Last night, at Berlin’s Philharmonic Chamber Music Hall, the Alban Berg Quartet played Haydn, Beethoven, and Janacek. I guess that’s about as "Old Europe" as you can get.
Every since I landed in springtime Berlin last week, I’ve been trying to figure out the meaning of U.S. Defence Secretary Donald Rumsfeld’s dismissal of what he dubbed "Old Europe." That was his term, you’ll recall, for France and Germany, who earned the American Empire’s sneer for refusing to support the recent U.S. punitive expedition to Iraq. Old Europe also includes, I suppose, Holland, Belgium and Sweden, since they too opposed the American attack, but because their opposition wasn’t very loud, the brunt of Rumsfeld’s contempt fell on the old stand-bys. By contrast, the governments of England, Italy, Spain, Poland, the Czech Republic and Bulgaria supported the attack, so they probably count as the "New Europe." Wait a minute, was Bulgaria onside? It’s hard to keep track of these "either you’re with us or against us" lists. In any case, even if various European governments backed the Americans, their populations were overwhelming opposed to the legally-dubious drama in the desert, just like the populations of France and Germany.
Was Rumsfeld just bitching about what he regarded as the gutless politics of French President Jacques Chirac’s and German Chancellor Gerhard Schroeder’s respective governments, or was he getting at something deeper–the irrelevance of old Europe’s culture and civilization? Surely, Rumsfeld couldn’t have any complaints about Haydn’s rather upbeat "Kaiser Quartet" or Beethoven’s famous "String Quartet No. 11 in F Major," even if the latter is a bit moody. Maybe it is Janacek’s 1923 "String Quartet No. 1," inspired by Tolstoy’s novella, The Kreuzer Sonata that upsets American hawks. It’s true that Old Europe also kind of invented the artistic movement known as "Modernism," and that the music of Janacek, who was fascinated by troubled women who broke through the rigidity of patriarchal bourgeois society, is rife with the discordant cries of the early 20th century disrupting the melodies of Romanticism. But, hey, Janacek’s a Czech, and the Czechs were with-us-not-against-us, right?
In between walking around springtime Berlin, with its streets lined with thousands of lindens and flowering chestnut trees, I’ve also been reading about Old Europe. In fact, a trio of books on my desk provides a sort of panorama of 20th century Old Europe. Thomas Levenson’s Einstein in Berlin (Bantam, 2003) is the story of the genius physicist figuring out the nature of the universe during his 18-year stay in the German capital, from 1914 to just before Hitler ascended to power in 1933. Einstein may have had his head in the cosmos, but he had his feet sufficiently on the ground to get out of Germany in time. "Take a good look," he said to his wife as they walked away from their house. "You will never see it again."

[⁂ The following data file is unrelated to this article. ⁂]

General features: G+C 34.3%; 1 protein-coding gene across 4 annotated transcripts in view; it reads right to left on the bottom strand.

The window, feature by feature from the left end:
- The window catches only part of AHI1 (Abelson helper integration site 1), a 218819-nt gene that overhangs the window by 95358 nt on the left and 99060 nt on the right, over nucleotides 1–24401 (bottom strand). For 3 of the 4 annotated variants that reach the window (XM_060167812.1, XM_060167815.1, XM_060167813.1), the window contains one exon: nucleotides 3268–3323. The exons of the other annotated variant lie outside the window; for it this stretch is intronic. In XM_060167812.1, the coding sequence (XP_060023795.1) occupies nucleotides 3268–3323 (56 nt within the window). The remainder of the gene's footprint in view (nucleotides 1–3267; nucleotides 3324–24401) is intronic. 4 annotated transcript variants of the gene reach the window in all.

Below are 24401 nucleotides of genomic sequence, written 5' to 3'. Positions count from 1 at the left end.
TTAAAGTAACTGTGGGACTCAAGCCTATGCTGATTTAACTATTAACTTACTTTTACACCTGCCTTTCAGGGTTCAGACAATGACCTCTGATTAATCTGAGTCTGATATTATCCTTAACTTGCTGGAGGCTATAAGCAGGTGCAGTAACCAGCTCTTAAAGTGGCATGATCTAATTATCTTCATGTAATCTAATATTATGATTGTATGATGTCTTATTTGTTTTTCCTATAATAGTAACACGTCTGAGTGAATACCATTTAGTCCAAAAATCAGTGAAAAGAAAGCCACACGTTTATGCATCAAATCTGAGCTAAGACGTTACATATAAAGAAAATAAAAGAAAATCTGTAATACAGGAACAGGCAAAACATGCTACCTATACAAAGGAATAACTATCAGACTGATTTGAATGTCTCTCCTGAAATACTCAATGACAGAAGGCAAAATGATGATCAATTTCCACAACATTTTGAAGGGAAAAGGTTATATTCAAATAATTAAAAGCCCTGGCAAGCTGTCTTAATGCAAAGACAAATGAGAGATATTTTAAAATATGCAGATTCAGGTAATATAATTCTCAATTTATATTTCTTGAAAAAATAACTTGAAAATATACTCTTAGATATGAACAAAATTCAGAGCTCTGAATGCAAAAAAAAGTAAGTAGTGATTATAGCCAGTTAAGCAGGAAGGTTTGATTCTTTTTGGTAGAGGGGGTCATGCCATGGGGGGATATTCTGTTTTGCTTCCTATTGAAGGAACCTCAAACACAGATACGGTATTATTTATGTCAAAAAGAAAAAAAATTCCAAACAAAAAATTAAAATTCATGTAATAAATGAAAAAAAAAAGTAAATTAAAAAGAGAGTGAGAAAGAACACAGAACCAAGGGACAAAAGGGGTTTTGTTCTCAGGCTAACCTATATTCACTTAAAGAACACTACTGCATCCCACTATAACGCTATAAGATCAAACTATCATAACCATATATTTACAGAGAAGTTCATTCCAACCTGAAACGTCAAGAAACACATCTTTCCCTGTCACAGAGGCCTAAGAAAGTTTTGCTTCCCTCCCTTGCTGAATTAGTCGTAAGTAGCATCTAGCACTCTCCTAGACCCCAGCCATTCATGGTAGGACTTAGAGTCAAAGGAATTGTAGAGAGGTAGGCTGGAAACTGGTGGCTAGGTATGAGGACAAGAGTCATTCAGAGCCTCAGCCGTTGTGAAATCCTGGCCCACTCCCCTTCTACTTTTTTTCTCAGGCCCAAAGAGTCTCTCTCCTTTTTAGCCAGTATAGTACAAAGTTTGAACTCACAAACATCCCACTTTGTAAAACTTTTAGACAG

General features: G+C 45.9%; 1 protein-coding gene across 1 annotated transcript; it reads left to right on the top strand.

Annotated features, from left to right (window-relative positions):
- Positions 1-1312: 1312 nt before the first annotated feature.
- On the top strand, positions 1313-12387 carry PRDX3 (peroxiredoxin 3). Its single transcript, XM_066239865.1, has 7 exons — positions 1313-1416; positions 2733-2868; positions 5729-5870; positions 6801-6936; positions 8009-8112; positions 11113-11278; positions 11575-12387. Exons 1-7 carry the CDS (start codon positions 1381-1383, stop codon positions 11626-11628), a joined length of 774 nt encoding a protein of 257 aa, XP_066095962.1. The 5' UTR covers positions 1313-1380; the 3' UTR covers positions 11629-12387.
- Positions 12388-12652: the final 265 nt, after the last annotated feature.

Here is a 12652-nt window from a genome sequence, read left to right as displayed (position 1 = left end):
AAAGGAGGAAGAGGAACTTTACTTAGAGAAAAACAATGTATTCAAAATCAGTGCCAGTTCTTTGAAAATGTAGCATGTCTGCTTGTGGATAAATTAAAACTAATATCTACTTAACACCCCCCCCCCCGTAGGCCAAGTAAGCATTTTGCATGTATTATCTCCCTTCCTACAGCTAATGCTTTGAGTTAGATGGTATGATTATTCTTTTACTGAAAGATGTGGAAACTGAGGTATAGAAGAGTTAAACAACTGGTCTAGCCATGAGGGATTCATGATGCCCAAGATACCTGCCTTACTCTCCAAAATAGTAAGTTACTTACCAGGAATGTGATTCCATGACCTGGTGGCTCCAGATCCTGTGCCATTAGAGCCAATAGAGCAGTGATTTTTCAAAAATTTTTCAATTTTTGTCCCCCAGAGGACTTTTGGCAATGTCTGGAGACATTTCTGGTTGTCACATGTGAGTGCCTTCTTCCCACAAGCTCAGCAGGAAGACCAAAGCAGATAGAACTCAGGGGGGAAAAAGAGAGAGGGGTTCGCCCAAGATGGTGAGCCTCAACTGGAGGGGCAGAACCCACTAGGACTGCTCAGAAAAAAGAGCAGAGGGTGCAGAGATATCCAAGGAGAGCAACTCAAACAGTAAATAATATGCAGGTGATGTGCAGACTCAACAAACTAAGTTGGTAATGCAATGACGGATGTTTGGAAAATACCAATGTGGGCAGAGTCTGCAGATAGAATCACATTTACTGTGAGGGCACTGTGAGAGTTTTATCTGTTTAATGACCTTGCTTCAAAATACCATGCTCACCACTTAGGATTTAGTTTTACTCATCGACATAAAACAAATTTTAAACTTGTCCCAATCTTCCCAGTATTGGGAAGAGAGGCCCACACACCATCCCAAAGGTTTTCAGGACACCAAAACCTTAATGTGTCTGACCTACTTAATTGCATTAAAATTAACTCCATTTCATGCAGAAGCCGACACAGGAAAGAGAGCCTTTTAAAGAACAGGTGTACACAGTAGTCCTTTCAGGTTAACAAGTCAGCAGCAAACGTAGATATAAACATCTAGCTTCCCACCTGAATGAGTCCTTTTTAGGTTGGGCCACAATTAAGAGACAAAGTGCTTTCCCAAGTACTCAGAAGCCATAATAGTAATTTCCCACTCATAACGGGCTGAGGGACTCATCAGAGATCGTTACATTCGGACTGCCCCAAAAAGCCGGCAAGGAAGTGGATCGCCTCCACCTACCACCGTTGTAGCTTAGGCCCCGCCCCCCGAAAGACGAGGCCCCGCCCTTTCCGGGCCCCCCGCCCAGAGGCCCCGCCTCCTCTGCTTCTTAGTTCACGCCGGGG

The Weimar Republic of the 1920s failed, and Nazism’s boot-in-the-face took over for a dozen horrific years until the Allies crushed the fascists in World War II. The Germans have been trying to keep the lessons of the Holocaust in mind ever since. Last weekend, while the strains of Janacek’s strings echoed through architect Hans Scharoun’s Philharmonic chamber, there were observances, lectures and readings all over town marking the 70th anniversary of the Nazi book-burning on May 10, 1933 in Bebel Platz, the elegant square off east Berlin’s major boulevard, Unter den Linden. The site is marked by a memorial that includes a line from one of Old Europe’s better 19th century poets, Heinrich Heine, who wrote, "People who start burning books will end up by burning people."
Paris After the Liberation: 1944-49 (Penguin, 1994) by Antony Beevor and Artemis Cooper picks up the story after the Second World War. It’s all about the collaborationist Vichy regime of Marshal Petain, who happily played along with the Nazis after the too-easy fall of France in 1940. But nobody ever claimed the French were fighters. Lovers yes, fighters–well, not since Napoleon. Beevor and Cooper, a husband-and-wife history-writing team, point out that "the most fervent support for Petain’s regime" came from, if not Old Europe, at least an "arch-conservative ‘old France’–symbolized by a ferociously illiberal clergy and a petite noblesse that was both impoverished and resentful–[that] still cursed the principles of 1789." If France got second-rate home-brew fascism during the war, what they got afterwards was General Charles deGaulle, who wasn’t much of an enthusiast for democracy either. But France also got Sartre, deBeauvoir, Camus and a host of other thinkers who invented everything from existentialism to postmodernism, and had a lot of drinks, cigarettes, and dances while doing it.